Mastitis & Strep Uberis

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37 Main Rd
SA 5172

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8556 2075
8556 2654

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16 Heathersay Ave
Aldinga Beach
SA 5173

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We are seeing a number of spiking cell counts early in the season. We now have access to new type of milk test that is run on a bulk tank sample. It screens for the presence of 12 different mastitis pathogens. It is a highly sensitive test that provides results in about 24 hours. This gives us an idea of the bugs most likely to be contributing to a cell count problem, and then a management plan can be instigated promptly. This test costs around $100. It is a useful tool but as always good mastitis management will always involve:

  • Regular herd testing
  • Good shed hygiene
  • Regular machine checks
  • Regular changing of liners
  • And regular discussions with your vet!

Pfizer (Now called Zoetis) has released its findings from a large Mastitis study conducted in SW Victoria and SA. The study involved collecting large numbers of mastitis samples from affected cows in the 2011-2012 season. They found the most common mastitis pathogen was Strep. Uberis (no surprise there!) at 54%, With Stap. Aureus 15%, E.coli 12% and Strep. Dysgalactiae at 9%. 45% of samples were no growths.

While these findings were no real surprise, its good to get an overview of what’s currently happening and confirmation that what we think is happening, actually is!

Given Strep Uberis is the most common mastitis pathogen, and something we see a lot at this tie of year, we have included an updated summary of this pathogen below.


The bacteria Streptococcus uberis (also known as Strep uberis) is a common cause of mastitis in dairy cattle in many countries around the world. Over the past two decades it has become the leading cause of clinical and subclinical mastitis in Australian and New Zealand dairy herds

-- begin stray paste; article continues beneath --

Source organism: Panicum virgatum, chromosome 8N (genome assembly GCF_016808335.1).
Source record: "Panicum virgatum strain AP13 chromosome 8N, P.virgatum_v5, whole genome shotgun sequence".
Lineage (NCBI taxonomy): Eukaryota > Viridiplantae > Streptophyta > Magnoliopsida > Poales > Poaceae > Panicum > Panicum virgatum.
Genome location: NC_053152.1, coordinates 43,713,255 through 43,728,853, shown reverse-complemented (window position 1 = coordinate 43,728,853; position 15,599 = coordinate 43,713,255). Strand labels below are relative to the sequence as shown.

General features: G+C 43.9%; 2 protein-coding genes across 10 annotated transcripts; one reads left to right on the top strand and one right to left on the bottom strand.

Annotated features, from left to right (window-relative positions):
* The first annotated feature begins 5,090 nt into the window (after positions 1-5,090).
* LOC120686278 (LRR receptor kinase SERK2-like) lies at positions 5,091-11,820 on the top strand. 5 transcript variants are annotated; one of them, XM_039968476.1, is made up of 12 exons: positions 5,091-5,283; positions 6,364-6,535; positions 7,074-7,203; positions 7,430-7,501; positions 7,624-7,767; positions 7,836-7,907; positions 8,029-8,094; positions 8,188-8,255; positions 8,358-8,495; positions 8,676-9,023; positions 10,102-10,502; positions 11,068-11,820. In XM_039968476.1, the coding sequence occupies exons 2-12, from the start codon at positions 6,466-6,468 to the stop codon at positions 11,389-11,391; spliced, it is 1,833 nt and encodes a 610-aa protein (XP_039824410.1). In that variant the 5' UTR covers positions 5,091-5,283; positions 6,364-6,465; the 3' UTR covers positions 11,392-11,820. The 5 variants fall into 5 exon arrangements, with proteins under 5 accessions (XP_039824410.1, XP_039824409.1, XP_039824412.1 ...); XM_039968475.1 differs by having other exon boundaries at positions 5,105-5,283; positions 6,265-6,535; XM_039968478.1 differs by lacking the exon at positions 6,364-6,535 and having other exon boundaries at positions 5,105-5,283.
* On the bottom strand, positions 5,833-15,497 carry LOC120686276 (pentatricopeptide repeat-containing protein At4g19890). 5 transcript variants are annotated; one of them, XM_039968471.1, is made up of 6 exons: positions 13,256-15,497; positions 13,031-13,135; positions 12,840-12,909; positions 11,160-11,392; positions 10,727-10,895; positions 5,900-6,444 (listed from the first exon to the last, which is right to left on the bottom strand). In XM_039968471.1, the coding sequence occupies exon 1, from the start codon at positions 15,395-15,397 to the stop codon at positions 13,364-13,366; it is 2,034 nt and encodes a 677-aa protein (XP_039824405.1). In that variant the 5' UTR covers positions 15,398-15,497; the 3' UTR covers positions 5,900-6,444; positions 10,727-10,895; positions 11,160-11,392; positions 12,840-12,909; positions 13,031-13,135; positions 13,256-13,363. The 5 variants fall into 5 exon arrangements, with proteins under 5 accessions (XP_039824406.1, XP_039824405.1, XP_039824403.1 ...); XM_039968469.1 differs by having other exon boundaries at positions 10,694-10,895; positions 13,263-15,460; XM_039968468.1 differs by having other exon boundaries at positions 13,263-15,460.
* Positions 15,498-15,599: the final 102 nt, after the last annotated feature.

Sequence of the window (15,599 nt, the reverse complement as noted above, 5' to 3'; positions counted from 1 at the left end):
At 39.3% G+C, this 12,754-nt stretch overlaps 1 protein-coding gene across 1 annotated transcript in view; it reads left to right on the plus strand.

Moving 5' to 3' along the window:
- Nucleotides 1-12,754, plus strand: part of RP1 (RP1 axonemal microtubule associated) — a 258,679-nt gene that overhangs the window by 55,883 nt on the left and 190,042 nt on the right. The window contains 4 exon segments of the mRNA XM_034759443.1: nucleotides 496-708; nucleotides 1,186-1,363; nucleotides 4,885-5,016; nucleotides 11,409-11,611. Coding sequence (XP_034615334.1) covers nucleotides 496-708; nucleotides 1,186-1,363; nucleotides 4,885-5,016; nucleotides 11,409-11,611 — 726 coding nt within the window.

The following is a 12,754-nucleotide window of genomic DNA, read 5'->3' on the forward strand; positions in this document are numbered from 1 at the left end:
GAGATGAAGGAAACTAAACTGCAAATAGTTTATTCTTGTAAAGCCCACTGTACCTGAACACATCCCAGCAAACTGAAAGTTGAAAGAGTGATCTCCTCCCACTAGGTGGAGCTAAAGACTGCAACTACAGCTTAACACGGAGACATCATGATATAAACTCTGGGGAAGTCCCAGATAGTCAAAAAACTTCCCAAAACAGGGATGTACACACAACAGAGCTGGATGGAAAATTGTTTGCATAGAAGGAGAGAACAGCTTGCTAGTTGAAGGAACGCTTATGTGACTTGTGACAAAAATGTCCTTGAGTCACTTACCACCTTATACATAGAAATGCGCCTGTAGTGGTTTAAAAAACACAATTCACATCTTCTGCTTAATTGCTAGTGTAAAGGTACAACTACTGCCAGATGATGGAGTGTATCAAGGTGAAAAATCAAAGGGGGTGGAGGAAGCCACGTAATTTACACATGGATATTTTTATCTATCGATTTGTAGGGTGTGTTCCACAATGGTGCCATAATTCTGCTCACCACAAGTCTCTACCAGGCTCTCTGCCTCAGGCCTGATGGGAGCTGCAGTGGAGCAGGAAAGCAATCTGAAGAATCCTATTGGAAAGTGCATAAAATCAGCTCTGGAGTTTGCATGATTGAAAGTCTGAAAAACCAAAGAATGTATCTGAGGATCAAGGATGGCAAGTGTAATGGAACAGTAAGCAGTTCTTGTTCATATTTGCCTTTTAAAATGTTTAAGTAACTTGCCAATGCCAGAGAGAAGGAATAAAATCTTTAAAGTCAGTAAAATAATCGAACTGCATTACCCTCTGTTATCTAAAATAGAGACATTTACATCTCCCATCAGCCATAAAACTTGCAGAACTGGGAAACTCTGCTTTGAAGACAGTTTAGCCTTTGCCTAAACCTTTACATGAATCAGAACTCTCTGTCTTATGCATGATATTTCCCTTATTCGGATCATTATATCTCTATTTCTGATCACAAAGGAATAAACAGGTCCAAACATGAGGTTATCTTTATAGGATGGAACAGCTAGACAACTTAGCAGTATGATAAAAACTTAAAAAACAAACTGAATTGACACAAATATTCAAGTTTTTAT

Strep uberis is passed in the faeces of cattle and can survive for up to 2 weeks in fresh dung or faecal-contaminated mud or straw. It is regarded as an environmental pathogen’ because cows are likely to develop intramammary infections if their udders are exposed to contaminated material, especially if they have damaged teat skin or open teat ends.

The emergence of Strep uberis as a problem for pasture-based herds follows intensification of the Australian industry, with higher stocking rates increasing cow exposure to environmental bacteria. Typical changes in farm systems that have increased the risk of environmental infection include widespread use of calving and feed pads, stand off areas and heavy traffic around water troughs, gateways and laneways.

Many cows in the herd can become infected if exposed to environmental bacteria at a vulnerable time: especially in the fortnight after drying-off and the weeks either side of calving – or in the hour immediately after milking.